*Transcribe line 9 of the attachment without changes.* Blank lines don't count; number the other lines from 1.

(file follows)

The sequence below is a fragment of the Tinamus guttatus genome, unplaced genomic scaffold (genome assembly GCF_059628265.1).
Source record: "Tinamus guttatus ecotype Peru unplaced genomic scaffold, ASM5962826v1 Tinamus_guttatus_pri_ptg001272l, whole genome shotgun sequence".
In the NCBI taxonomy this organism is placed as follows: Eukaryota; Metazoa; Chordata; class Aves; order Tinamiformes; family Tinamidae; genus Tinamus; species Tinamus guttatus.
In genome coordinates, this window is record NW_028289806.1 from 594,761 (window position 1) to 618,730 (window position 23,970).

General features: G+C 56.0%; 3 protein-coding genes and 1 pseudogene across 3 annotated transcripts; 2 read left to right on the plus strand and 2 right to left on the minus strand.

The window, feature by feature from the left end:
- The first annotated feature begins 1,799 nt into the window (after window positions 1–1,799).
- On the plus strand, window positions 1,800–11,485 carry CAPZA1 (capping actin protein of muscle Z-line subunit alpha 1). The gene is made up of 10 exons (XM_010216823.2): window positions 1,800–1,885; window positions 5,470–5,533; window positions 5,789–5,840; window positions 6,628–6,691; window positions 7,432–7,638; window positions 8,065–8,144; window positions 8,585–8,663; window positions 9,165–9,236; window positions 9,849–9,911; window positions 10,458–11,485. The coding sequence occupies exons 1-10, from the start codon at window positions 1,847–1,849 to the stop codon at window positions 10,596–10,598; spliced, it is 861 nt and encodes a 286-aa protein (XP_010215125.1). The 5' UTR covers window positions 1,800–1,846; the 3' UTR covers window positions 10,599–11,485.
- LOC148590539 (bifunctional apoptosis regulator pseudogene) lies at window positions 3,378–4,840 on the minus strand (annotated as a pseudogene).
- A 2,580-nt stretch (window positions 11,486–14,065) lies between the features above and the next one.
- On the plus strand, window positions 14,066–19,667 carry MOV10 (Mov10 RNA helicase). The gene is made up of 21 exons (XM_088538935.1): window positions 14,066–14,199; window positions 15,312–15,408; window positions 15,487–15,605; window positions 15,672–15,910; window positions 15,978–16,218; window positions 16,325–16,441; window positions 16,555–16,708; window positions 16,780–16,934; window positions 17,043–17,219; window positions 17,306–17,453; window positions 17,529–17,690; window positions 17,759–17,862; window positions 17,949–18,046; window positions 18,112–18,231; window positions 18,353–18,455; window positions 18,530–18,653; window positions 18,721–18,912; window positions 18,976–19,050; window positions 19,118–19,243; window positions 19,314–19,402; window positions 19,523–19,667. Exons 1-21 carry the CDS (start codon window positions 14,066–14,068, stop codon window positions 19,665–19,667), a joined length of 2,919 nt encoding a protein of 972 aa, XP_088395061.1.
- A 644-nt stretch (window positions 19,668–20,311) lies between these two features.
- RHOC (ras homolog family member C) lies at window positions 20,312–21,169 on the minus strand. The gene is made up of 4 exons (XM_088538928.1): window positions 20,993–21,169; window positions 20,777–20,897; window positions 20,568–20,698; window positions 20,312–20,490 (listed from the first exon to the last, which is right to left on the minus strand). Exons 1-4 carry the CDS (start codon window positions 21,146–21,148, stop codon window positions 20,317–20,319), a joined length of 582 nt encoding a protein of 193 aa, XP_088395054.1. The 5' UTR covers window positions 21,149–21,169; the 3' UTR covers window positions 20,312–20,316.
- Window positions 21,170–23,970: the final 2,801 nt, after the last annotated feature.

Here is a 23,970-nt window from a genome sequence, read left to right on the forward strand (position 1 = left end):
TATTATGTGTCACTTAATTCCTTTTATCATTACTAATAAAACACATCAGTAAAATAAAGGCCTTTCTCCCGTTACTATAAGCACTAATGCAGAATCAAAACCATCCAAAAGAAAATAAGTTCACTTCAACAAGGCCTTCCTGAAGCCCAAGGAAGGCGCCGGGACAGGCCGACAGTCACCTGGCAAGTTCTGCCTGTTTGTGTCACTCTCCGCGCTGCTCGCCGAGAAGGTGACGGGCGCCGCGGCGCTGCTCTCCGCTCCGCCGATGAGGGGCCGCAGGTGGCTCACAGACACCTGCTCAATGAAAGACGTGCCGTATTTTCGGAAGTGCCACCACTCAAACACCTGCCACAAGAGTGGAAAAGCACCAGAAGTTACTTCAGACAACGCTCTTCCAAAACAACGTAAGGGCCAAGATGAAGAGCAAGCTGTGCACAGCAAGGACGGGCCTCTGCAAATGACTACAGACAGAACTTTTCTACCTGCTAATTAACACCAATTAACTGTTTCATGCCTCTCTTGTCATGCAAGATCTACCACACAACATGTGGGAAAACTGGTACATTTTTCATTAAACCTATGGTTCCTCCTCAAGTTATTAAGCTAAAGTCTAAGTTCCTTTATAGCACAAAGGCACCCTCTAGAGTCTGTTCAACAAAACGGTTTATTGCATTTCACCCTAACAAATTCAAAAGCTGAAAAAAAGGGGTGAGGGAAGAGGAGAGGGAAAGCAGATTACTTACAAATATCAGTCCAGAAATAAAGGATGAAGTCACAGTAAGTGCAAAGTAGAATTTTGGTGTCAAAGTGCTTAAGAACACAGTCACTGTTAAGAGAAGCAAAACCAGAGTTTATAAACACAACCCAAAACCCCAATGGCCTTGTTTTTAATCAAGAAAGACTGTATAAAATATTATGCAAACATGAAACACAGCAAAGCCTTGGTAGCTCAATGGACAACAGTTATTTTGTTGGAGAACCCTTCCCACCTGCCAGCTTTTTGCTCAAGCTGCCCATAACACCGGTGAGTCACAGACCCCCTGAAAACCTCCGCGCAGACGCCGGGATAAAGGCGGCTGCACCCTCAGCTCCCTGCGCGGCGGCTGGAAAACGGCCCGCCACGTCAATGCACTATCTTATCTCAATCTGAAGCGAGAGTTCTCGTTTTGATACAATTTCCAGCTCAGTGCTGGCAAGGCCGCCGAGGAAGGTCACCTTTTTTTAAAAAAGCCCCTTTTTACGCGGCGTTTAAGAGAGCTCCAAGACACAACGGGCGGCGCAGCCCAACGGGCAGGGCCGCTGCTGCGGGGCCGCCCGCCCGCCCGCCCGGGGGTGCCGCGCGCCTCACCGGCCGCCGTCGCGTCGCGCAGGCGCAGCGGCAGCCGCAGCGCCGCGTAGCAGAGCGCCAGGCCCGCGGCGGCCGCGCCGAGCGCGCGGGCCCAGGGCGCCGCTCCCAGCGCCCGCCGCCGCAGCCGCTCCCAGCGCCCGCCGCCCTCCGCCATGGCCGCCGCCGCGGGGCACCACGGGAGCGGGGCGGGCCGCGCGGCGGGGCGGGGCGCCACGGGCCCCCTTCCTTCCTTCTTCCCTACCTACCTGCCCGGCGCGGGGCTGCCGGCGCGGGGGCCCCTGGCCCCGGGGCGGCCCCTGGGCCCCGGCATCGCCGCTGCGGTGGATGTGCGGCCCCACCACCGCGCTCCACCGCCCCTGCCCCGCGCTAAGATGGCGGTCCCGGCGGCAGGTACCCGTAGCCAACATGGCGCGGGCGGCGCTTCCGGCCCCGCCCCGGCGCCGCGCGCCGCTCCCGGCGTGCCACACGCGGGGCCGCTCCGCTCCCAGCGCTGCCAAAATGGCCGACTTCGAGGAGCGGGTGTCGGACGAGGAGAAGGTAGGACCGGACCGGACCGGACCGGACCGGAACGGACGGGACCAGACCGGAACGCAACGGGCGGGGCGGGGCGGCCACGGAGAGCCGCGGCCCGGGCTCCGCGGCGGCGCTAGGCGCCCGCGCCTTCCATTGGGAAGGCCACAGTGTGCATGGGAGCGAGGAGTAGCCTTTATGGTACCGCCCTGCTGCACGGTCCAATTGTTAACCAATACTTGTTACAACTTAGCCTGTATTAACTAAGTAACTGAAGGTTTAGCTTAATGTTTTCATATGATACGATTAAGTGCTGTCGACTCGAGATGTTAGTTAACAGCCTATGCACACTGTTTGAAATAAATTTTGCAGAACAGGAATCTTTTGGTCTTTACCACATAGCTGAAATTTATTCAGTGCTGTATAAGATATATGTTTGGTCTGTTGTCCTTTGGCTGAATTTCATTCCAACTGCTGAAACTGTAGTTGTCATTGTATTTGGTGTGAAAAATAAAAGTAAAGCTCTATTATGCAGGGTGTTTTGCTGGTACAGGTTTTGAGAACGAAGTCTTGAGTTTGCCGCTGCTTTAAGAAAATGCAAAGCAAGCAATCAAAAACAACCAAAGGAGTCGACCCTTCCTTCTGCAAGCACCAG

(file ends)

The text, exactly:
- LOC148590539 (bifunctional apoptosis regulator pseudogene) lies at window positions 3,378–4,840 on the minus strand (annotated as a pseudogene).